Bring Some Quality to your Web Site

February 2, 2009 | Design Basics, Web Design

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“85% of people believe the quality of a business owner’s website is an important factor in earning the consumer’s trust.”

—Nielsen//NetRatings, 2007

Obviously, quality is an important element to infuse into your web site. But what exactly determines quality?

What is high quality?

This is a tougher question to answer than may be initially thought. After working for years with clients who hold little or no design training, I’m amazed at how accurately they can spot quality, but how poorly they can describe and quantify it.

Frequently, I have clients who recognize that one web site is more appealing, or easier to use, but they don’t understand why. Often they see that one photo looks better, but they don’t realize it’s because it is properly lit and uses professional models. Or they sense that one site is easier to read than another but know don’t know that it both the style of the writing and the layout of the type.

I’m delighted when design principles trump the trends. Proper line length; the use of different sizes and weights of type to show visual hierarchy; appropriate use of color and animation; layouts that are in balance. These are all signs of a high-quality web design.

Quality is attention to details

This is true whether you’re talking about a leather coat, a manicure, or a hotel stay. It’s the sense that the maker/producer/presenter has thought of “everything.” In your web site this means that all the elements have been considered and you’re not just choosing “default” settings for your layout, your fonts, your colors, your content, etc.

Quality is anticipating needs

When you eat at a 5-star restaurant you get that relaxed feeling of being waited on, without being pestered. With a web site, you need to anticipate the information a user will be looking for, and place it exactly where they expect it to be. This anticipation drives the organization of information, the way a navigation looks and acts, and also the layout of pages, forms, and search tools.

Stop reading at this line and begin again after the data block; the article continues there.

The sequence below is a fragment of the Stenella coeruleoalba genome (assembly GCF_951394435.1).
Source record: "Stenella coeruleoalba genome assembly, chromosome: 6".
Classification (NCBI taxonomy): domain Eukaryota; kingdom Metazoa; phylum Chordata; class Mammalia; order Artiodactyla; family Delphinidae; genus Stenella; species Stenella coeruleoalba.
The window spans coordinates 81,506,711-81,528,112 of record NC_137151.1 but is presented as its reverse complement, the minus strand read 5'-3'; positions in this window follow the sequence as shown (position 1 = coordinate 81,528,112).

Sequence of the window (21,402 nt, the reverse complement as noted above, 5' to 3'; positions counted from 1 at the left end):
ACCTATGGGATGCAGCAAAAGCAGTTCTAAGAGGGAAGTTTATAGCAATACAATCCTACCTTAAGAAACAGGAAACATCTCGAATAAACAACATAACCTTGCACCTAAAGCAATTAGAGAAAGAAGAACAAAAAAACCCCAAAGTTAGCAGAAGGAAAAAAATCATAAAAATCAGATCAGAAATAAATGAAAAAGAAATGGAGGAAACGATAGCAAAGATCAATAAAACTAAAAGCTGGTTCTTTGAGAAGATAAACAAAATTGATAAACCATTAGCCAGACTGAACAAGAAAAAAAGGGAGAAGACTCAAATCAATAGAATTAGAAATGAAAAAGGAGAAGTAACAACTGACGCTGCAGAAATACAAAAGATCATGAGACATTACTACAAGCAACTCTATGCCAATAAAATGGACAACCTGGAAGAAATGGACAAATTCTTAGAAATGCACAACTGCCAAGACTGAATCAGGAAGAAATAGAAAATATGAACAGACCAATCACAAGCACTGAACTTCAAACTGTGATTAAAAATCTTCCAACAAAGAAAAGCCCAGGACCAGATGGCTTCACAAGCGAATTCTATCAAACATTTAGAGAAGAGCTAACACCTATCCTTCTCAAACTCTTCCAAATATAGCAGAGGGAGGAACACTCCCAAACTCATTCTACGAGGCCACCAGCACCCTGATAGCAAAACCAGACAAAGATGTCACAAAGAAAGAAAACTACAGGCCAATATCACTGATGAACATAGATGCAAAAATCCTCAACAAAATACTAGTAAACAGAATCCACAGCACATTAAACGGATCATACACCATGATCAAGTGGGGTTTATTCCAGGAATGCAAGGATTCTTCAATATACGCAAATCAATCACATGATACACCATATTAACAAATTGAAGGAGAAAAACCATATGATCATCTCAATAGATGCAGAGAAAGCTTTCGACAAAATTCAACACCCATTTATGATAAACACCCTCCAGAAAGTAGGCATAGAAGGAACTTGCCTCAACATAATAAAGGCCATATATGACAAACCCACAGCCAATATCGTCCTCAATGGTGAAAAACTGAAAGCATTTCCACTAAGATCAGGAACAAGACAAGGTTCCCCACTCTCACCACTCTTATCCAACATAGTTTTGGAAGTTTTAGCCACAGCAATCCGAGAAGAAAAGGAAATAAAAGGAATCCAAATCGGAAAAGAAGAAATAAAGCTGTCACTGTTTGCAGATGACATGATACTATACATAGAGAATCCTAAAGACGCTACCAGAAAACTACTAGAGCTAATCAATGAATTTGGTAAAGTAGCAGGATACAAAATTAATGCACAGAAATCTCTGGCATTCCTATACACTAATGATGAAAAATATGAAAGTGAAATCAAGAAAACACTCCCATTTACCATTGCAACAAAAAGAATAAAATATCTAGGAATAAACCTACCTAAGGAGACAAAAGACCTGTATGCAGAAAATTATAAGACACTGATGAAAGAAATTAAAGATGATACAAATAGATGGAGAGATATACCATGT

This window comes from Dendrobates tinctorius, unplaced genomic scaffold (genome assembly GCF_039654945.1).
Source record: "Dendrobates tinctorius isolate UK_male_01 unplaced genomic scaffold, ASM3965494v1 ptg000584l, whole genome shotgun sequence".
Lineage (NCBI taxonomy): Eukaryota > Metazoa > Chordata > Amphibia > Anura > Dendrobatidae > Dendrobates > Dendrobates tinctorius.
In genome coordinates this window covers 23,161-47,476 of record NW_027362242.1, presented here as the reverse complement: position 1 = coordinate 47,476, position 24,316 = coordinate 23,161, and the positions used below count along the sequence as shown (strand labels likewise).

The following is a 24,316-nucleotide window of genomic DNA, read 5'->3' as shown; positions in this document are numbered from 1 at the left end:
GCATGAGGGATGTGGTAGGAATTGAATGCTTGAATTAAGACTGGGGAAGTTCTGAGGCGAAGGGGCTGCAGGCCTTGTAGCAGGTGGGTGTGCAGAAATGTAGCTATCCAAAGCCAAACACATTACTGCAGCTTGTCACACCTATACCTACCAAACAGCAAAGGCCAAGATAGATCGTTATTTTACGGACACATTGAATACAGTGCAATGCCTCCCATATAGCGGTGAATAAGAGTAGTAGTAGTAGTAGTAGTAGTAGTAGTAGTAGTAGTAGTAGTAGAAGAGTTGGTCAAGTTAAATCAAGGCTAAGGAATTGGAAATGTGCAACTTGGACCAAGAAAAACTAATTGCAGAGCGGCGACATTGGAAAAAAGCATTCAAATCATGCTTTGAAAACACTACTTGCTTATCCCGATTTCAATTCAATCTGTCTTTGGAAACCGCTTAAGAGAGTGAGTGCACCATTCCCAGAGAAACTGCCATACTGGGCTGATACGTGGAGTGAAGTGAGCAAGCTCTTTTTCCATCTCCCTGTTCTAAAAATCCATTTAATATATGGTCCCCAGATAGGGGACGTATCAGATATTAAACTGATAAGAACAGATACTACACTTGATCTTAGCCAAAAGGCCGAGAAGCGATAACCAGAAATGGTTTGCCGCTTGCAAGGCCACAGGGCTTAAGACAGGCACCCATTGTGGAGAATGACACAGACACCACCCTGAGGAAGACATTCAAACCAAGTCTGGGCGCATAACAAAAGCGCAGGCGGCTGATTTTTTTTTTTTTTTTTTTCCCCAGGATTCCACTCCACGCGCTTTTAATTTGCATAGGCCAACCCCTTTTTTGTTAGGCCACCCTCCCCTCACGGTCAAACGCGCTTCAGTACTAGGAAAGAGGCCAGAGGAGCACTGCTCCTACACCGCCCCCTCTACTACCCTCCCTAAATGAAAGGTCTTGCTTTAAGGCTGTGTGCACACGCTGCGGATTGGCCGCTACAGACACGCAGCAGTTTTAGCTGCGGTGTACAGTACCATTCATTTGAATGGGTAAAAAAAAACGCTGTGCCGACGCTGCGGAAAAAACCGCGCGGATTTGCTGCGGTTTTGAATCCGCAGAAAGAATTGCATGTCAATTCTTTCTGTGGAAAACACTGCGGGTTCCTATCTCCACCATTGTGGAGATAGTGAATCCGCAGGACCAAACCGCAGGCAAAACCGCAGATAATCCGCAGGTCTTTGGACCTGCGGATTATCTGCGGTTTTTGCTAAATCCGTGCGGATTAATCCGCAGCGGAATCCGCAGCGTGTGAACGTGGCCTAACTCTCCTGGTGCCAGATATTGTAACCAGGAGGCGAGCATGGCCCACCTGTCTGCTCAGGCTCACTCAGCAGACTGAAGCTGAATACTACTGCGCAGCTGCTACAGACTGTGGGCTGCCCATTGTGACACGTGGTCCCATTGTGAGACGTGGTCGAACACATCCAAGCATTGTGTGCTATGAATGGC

Quality is honoring tradition and also pushing the boundaries

Quality goods have a timeless appeal because they do not relentlessly chase trends, but rather they build upon structures, processes and details that have proven successful. Yet they have unique qualities that are coveted. In web design this means: knowing the standards that work across browsers; relying on design elements such as line length, font size, and color usage that are readable; writing in a succinct and friendly manner. All this, while creating and building a unique brand, experience, and voice.

Quality often has a simplicity to it

This is probably hardest element of quality to define. There is an essence to quality that radiates simplicity, yet is not adverse to detail or decoration. I think this goes back to the fact that every detail has been considered. When a designer starts to really analyze a detail, he or she may decide it’s unnecessary. Or, that element gets refined until its perfect. It is usually easy to spot the overuse of color, animation and eye-popping graphic effects that make certain sites look cheap or garish. Therefore, in web site design (or other design) people will mimic simplicity with a minimalist design. However, lack of details is not the same as attention to detail.

Quality is not cheap

People are willing to pay for quality. The upfront expense pays for itself in the long run as the product endures. It keeps functioning, and it stays in style. The same is true for quality web site development. Make the investment and you’ll see the returns.

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